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The Labour market determines pay based on power not fairness

UNEQUAL PAY SCALESWhat is an employee worth? Whatever the market pays is the conventional answer. But the market is not based on merit or justice, it’s based on power relations. Those who have the power will exert it to get more and more, while those who have little or no power will get squeezed and pushed down even further.

Against that background the fact that a thousand companies (out of 4.9m in Britain), including 18 FTSE-100 companies, have now committed to pay the living wage or above is seen as seen as a triumph. The chief executive of Ogilvy and Mather, the global communications company, chanted: “We will wear our badge with pride”.

Really? The living wage is all of £7.65 an hour, £8.80 in London, and not paying it before now should be a badge of shame. Nor with this minimum hike in wages will the ratio between top and bottom incomes in big companies like Ogilvy and Mather alter much: it will still be at least 185:1. The distribution of wages is still desperately unfair.Just how unfair it is is shown by how that ratio has changed in the last half century. Today chief executives of the FTSE-100 companies take home on average total remuneration of £4.5 millions, or £86,540 a week. An employee in those firms getting the living wage would take home £283 a week. The ratio therefore between the chief executive and his living wage employee is 306:1! Half a century ago it was 40:1.

The near 8-fold increase in that ratio has nothing to do with a more brilliant performance by the chief executive, since capitalism has performed notably less well in the last forty years compared with the preceding forty. It has all to do with the dramatic growth in corporate power, matched tragically by the big decline in collective bargaining and the suppression of trade union activities.

Nor are the excesses confined to the corporate world. In soccer, at the top end of the Premier League, players are now earning in the region of £180,000 a week, or over £9 million a year, and that is before sponsorship and image rights are included. Even the most average of players in the league take home more than £1 million a year, as do the coaches. How does that compare in merit or justice with 21% of all UK workers being paid below the living wage, including 85% of bar waiting staff, 43% of part-time workers, 72% of 18-21 year olds, and 27% of women (compared with 16% of men)? Yet all these latter jobs are important – otherwise the workers wouldn’t have been taken on at all – but that doesn’t stop them being paid 643 times less than top footballers. That cannot be justified on any conceivable rationale. Before inequality explodes with riots in the streets, we need a public debate on what the limits of greed at the top and misery at the bottom should be.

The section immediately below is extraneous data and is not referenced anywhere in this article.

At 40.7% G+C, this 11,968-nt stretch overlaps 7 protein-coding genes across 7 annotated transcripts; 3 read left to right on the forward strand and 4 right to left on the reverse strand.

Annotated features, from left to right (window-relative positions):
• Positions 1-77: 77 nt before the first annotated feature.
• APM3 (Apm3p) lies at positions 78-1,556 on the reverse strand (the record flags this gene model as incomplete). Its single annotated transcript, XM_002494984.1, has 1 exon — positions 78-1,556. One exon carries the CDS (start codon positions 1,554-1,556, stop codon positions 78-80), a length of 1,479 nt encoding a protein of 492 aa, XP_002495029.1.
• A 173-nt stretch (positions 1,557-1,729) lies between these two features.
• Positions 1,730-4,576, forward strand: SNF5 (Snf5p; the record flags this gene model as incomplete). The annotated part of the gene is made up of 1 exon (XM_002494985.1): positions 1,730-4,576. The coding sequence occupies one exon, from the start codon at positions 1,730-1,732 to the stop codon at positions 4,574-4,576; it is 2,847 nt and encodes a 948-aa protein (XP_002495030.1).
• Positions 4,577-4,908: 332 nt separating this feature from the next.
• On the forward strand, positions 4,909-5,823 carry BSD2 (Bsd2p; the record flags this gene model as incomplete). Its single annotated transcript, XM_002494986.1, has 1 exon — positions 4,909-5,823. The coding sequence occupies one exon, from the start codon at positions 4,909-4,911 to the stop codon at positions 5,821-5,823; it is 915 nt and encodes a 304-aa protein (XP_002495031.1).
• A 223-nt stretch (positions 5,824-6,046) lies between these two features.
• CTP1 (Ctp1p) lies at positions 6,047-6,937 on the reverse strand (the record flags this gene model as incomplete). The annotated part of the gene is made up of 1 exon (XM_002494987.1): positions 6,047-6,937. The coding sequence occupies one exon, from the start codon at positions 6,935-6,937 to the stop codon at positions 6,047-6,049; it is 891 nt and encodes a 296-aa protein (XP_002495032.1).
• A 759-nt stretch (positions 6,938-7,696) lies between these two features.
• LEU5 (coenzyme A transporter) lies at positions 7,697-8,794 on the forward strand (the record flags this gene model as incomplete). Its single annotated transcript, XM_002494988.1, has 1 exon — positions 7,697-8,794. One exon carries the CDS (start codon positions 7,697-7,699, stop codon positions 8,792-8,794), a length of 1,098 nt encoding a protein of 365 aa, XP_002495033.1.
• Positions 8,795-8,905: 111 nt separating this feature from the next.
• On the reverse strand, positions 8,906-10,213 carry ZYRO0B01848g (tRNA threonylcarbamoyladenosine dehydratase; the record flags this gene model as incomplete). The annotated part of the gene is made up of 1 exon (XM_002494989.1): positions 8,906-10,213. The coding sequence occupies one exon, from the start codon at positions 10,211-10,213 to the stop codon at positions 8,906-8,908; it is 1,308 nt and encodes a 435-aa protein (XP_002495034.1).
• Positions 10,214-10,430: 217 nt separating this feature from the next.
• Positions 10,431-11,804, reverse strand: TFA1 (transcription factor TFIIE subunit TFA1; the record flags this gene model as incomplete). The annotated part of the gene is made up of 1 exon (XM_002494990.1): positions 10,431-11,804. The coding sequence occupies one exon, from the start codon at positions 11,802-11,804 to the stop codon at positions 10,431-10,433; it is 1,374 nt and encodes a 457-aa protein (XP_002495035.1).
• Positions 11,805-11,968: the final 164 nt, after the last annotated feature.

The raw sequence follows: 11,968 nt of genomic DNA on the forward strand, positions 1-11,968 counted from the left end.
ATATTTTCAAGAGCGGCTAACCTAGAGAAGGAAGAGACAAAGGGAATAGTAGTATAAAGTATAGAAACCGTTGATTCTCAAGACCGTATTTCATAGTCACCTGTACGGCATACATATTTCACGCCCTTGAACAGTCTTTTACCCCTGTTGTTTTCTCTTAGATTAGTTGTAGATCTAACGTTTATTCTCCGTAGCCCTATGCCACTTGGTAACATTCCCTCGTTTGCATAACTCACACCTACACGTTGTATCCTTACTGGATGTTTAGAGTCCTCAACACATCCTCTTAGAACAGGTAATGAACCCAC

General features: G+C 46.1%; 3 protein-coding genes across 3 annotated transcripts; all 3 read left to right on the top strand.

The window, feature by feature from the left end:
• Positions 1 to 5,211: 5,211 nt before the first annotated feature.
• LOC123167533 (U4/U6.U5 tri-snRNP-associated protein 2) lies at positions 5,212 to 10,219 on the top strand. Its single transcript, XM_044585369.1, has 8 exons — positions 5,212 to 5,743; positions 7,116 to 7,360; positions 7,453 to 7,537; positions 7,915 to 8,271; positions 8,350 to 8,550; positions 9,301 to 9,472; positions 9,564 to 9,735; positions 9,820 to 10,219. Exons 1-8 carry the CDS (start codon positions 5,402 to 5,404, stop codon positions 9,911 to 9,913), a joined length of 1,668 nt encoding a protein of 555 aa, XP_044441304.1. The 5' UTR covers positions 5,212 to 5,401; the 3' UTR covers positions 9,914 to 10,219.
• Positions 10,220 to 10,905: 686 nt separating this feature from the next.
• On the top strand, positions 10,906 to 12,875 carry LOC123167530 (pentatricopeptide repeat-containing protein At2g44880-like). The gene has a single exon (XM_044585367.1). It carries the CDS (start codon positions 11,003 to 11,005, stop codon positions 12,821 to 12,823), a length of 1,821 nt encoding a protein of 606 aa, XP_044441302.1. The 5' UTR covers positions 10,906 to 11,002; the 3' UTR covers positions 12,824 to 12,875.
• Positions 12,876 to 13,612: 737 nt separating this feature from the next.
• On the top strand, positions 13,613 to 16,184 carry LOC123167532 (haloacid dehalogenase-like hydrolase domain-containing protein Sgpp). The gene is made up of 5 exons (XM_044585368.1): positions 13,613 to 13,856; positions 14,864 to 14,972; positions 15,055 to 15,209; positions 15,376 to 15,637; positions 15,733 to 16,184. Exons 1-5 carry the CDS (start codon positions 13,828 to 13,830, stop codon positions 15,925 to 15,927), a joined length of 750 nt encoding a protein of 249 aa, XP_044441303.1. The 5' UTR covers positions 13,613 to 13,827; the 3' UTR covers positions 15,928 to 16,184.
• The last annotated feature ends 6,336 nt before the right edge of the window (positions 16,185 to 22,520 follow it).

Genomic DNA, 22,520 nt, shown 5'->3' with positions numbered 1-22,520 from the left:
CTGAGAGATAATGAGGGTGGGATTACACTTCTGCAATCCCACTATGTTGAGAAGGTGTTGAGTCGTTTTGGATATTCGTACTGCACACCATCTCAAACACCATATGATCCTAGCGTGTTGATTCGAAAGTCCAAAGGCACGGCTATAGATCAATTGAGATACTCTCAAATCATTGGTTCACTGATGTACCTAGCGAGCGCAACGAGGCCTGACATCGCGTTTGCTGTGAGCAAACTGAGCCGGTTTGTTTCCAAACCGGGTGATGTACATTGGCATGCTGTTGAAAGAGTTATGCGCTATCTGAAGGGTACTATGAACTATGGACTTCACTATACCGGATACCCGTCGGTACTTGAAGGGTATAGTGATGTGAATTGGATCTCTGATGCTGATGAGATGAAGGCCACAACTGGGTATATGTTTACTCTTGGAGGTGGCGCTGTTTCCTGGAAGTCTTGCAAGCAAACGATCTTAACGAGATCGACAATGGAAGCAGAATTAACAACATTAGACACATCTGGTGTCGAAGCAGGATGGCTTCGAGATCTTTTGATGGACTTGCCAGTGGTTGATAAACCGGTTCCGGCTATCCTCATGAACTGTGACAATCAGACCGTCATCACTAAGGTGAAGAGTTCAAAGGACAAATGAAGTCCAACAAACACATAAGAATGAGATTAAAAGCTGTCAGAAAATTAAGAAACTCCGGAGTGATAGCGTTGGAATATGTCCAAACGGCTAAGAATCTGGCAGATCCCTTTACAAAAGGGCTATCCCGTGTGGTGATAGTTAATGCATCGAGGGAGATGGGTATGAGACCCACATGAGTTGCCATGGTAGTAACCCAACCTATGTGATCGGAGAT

1. jeffrey davies says:

    but even then the working people will still have to claim some benefits isnt it shamefull when all these companies who come here use slave labour take their monies offshore then dont pay tax on their proffits shamefull isnt it in this day and age jeff3

  2. P Spence says:

    Or as Marx more succinctly said: where rights are equal, power decides.

  3. David Pavett says:

    It is easy to agree that our current levelsof income inequality are grotesque. The more difficult bit is to say how income differences should be determined. Michael Meacher provides no clues as to his views on this.

    Any system in which income is determined by market forces will produce income inequality. Virtually everyone accepts that some level of income differential is necessary. What level of differential is fair? Is this even a meaningfull question? If it is then on what basis is an answer to be found? I think that it should be clear that posing the question as being about “what the limits of greed at the top and misery at the bottom should be” is a non-starter.

    I suggest that the issue should be posed in terms of (1) the distorting effects on market determination of income due to increasing concentration of economic power and (2) the structure of work itself.

    Could it be that factor (1) comes into play when companies become so large the the skill of running them becomes the skill of market domination by product recognition, fashion and other factors extrinsic to market operation? This would allow for quasi-market competition for top jobs which has little or even nothing to di with value generated and therefore has no real market restraints. Among other things this leads me to think that the time is overdue for a revolutionary transformation of advertising and the industry based on it.

    Factor (2) should be of far more interest to people on the left than it has proved to be so far. While work is divided into shit jobs and interesting ones there will always be be a strong tendency towards differentiaton between shit wages and more interesting ones. The long term solution must be the transformation of work so that insofar as shit stuff can’t be done by machines everyone does a bit of it. Why shouldn’t Executives clean their own offices? It would be said that they are not paid all that money to do such stuff. Indeed so. Conversley menial work could be made more interesting with added responsibilities. Why should road sweepers, for example, not also be trained to note and report on the state of pavements and roads and other aspects of public infrastructure? It seems to me that the the restructuring of work is a vast topic crying out for attention from socialists but which has so far hardly been noticed.

    1. Robert says:

      You only need to look at the labour councils in Wales who are stating they will now use zero hour contracts for the whole work force.

      If labour council refuse why the hell should companies.

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